Virality is one of the components of LTV that is easiest to impact. Although virality is somewhat contingent on the platform, there are certain things you look at to impact it quickly. First, remember the basic equation for virality: K=i*conv%. Thus, you will increase virality by increasing i (the number of invites a players sends out) or the conversion rate (success) of the installs.
To increase the number of invites sent, start by ensuring players send out invitations as early as possible in their gameplay experience. In any game, you will quickly lose a percentage of players, either in the tutorial or after the first session (I will discuss retention in a future post). If you “encourage” all players to send out invites when they first enter the game, you then get value from the player even if s/he leaves after one minute and never returns. If players invite enough people (who then accept the invitation), you can justify their acquisition cost even if they almost immediately leave the game and do not spend a penny, because of the value of the players they invite. In my experience, we tried to encourage people to send out invites at least four times in the first session of gameplay.
To encourage players to send out more invites, there must be justification for sending the invite. Ideally, both the player and the invitee will benefit from sending the invite. You can reward the player with gifts, currency (premium or standard), energy, etc. You can give the same—or different—awards to recipients, so the player feels they are actually helping their friends rather than spamming them. You can provide further incentive for sending the invite by incorporating reciprocity, in which the recipient is then encouraged to send a gift back to the sender, creating a virtuous cycle.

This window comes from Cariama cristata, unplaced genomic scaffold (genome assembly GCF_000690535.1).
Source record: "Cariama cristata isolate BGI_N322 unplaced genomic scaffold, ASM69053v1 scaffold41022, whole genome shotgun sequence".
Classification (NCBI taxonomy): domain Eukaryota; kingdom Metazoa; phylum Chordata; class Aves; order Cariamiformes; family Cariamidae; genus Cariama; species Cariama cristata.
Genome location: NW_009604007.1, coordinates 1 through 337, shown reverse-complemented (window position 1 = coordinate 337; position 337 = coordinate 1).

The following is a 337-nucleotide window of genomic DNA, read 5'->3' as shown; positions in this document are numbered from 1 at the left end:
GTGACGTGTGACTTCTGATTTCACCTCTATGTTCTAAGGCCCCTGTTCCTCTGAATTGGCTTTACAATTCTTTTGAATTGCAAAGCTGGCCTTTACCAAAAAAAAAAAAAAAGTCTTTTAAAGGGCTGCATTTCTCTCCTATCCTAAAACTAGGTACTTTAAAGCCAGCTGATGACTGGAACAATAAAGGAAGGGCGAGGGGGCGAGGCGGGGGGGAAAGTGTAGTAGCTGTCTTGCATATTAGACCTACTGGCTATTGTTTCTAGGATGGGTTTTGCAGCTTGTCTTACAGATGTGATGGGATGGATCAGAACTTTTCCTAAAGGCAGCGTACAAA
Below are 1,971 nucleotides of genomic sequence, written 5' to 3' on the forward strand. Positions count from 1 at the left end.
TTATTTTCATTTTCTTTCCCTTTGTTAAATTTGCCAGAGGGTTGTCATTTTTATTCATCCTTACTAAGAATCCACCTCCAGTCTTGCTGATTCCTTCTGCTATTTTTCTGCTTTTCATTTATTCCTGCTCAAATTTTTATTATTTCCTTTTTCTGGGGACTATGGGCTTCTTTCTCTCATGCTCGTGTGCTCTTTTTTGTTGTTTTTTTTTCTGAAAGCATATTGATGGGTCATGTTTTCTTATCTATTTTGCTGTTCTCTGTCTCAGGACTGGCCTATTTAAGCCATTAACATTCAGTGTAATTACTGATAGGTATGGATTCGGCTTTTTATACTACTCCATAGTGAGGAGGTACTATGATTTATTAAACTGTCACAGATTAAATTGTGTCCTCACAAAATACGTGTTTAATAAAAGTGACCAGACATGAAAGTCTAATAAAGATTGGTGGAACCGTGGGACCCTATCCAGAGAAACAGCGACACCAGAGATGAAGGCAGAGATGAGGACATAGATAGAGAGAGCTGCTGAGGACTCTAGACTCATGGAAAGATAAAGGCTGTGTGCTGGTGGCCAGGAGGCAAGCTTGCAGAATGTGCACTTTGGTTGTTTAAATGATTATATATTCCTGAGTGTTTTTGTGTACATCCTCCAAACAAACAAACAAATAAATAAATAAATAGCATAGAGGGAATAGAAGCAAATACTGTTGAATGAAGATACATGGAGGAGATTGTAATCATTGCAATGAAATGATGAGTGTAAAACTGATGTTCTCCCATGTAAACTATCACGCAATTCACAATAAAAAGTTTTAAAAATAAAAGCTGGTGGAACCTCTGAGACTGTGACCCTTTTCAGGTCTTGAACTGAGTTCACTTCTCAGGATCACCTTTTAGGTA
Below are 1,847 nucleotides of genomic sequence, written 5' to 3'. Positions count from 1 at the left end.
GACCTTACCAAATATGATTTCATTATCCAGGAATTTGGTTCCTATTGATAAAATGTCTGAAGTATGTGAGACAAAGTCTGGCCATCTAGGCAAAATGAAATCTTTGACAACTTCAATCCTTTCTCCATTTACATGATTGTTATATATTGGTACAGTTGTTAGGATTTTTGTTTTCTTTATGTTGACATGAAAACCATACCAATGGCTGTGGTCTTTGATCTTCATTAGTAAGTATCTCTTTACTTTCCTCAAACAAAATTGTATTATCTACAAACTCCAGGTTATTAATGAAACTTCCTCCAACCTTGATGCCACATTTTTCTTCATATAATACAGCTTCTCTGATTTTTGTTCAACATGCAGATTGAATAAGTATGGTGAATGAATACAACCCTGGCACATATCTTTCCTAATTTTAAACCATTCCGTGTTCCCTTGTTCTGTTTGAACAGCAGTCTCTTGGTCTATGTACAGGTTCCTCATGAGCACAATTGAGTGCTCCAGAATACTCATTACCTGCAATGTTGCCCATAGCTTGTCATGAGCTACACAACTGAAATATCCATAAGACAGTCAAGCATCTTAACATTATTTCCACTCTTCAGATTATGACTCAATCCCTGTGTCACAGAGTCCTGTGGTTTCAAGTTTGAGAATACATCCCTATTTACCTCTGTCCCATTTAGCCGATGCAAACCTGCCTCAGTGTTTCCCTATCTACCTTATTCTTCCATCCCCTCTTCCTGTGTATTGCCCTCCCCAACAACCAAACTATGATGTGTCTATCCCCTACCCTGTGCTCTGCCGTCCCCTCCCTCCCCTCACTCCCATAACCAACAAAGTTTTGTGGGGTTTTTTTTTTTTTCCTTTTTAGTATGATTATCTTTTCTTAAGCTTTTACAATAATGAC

The other element of the K-coefficient equation is conversion rate, which can be impacted largely by focusing on improving the quality of your communications. The tone of your communications should be lively and interesting, so recipients are more likely to read and respond to them. Zynga had tremendous success when they made the Frontierville invites racy with sexual innuendo. This tactic would not be appropriate for all (or many) social games but shows that creative writing can have a strong impact on virality.
Catering to users who send out hundreds or thousands of invites is as important as catering to your highest spending players. Just as you will have some customers who spend orders of magnitude more than others, you will also have players who bring in orders of magnitude more new players than is typical; I call these players “viral connectors.” These connectors have a huge impact on your lifetime value as they can significantly impact the K-score.Just as you build a game to cater to your high-spending customers and also often provide them with superior customer service, connectors need the same level of love.
Virality and success
As we have discussed, virality is one of the three determinants of LTV. It is also the easiest to boost and can help turn a failing game into a success.
2 thoughts on “Lifetime Value Part 2: Virality’s role in LTV and how to impact it”